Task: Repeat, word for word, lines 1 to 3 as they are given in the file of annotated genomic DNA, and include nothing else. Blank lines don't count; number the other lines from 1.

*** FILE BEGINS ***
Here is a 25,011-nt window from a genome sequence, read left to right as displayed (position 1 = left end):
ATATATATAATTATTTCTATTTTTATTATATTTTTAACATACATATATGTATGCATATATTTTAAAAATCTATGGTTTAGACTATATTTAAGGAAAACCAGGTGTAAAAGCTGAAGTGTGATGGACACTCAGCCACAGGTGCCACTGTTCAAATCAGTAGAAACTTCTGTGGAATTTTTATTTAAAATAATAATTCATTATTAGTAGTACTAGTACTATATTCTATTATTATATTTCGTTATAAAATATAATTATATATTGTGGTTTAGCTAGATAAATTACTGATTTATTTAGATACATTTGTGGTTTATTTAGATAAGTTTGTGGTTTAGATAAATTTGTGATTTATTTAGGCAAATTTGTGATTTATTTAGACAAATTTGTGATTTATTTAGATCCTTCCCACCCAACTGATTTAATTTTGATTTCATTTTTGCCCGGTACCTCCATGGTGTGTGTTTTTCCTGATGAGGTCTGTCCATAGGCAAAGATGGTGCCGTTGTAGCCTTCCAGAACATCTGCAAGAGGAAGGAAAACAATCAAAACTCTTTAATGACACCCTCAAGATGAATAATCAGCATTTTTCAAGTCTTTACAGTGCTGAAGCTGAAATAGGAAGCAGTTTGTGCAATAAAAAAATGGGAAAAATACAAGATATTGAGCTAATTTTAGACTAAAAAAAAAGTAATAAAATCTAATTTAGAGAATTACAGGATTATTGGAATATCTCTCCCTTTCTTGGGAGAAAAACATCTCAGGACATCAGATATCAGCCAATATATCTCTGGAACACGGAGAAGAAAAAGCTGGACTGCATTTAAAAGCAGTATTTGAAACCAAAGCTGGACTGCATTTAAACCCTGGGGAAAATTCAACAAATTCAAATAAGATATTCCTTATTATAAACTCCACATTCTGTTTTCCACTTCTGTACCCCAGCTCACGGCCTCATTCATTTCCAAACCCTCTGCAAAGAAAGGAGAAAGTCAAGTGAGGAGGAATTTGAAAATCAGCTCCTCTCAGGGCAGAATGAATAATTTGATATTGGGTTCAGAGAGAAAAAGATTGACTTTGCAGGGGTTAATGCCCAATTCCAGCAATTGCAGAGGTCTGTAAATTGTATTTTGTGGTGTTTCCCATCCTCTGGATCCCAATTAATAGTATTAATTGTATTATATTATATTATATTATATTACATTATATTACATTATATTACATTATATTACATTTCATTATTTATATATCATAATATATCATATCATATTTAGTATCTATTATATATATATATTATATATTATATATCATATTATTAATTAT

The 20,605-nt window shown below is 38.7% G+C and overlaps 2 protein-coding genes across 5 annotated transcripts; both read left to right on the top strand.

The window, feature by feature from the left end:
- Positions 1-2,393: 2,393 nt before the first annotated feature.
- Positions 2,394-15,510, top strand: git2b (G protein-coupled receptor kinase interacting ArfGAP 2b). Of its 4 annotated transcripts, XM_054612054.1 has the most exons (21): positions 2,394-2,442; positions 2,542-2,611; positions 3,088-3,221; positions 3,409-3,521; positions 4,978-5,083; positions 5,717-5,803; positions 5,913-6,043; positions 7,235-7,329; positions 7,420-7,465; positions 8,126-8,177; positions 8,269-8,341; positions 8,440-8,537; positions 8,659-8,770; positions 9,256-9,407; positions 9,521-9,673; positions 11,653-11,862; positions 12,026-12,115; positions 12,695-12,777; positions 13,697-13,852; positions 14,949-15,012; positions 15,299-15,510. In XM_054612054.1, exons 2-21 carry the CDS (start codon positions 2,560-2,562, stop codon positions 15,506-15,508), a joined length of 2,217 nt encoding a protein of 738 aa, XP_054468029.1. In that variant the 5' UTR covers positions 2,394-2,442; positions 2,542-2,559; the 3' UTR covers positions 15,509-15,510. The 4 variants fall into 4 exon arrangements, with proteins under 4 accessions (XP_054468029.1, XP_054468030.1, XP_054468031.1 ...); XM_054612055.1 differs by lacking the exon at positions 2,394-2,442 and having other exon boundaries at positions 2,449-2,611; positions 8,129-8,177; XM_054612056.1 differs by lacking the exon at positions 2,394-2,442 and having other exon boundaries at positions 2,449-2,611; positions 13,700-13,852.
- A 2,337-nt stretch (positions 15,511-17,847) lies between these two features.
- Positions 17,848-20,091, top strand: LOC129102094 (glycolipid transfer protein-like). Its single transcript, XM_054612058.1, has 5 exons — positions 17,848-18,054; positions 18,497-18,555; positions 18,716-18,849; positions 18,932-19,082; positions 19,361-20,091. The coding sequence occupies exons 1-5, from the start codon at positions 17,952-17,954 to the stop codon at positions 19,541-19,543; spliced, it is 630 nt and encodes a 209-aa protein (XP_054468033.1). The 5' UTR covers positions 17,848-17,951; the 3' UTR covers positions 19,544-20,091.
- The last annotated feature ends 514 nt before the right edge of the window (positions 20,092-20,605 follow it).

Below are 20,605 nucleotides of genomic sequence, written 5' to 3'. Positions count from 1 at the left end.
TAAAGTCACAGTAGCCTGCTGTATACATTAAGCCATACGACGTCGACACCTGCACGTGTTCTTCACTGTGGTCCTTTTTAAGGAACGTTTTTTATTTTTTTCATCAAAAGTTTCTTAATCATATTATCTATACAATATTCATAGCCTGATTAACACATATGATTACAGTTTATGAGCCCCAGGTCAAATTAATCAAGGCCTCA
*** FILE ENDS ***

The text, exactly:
Here is a 25,011-nt window from a genome sequence, read left to right as displayed (position 1 = left end):
ATATATATAATTATTTCTATTTTTATTATATTTTTAACATACATATATGTATGCATATATTTTAAAAATCTATGGTTTAGACTATATTTAAGGAAAACCAGGTGTAAAAGCTGAAGTGTGATGGACACTCAGCCACAGGTGCCACTGTTCAAATCAGTAGAAACTTCTGTGGAATTTTTATTTAAAATAATAATTCATTATTAGTAGTACTAGTACTATATTCTATTATTATATTTCGTTATAAAATATAATTATATATTGTGGTTTAGCTAGATAAATTACTGATTTATTTAGATACATTTGTGGTTTATTTAGATAAGTTTGTGGTTTAGATAAATTTGTGATTTATTTAGGCAAATTTGTGATTTATTTAGACAAATTTGTGATTTATTTAGATCCTTCCCACCCAACTGATTTAATTTTGATTTCATTTTTGCCCGGTACCTCCATGGTGTGTGTTTTTCCTGATGAGGTCTGTCCATAGGCAAAGATGGTGCCGTTGTAGCCTTCCAGAACATCTGCAAGAGGAAGGAAAACAATCAAAACTCTTTAATGACACCCTCAAGATGAATAATCAGCATTTTTCAAGTCTTTACAGTGCTGAAGCTGAAATAGGAAGCAGTTTGTGCAATAAAAAAATGGGAAAAATACAAGATATTGAGCTAATTTTAGACTAAAAAAAAAGTAATAAAATCTAATTTAGAGAATTACAGGATTATTGGAATATCTCTCCCTTTCTTGGGAGAAAAACATCTCAGGACATCAGATATCAGCCAATATATCTCTGGAACACGGAGAAGAAAAAGCTGGACTGCATTTAAAAGCAGTATTTGAAACCAAAGCTGGACTGCATTTAAACCCTGGGGAAAATTCAACAAATTCAAATAAGATATTCCTTATTATAAACTCCACATTCTGTTTTCCACTTCTGTACCCCAGCTCACGGCCTCATTCATTTCCAAACCCTCTGCAAAGAAAGGAGAAAGTCAAGTGAGGAGGAATTTGAAAATCAGCTCCTCTCAGGGCAGAATGAATAATTTGATATTGGGTTCAGAGAGAAAAAGATTGACTTTGCAGGGGTTAATGCCCAATTCCAGCAATTGCAGAGGTCTGTAAATTGTATTTTGTGGTGTTTCCCATCCTCTGGATCCCAATTAATAGTATTAATTGTATTATATTATATTATATTATATTACATTATATTACATTATATTACATTATATTACATTTCATTATTTATATATCATAATATATCATATCATATTTAGTATCTATTATATATATATATTATATATTATATATCATATTATTAATTAT

The 20,605-nt window shown below is 38.7% G+C and overlaps 2 protein-coding genes across 5 annotated transcripts; both read left to right on the top strand.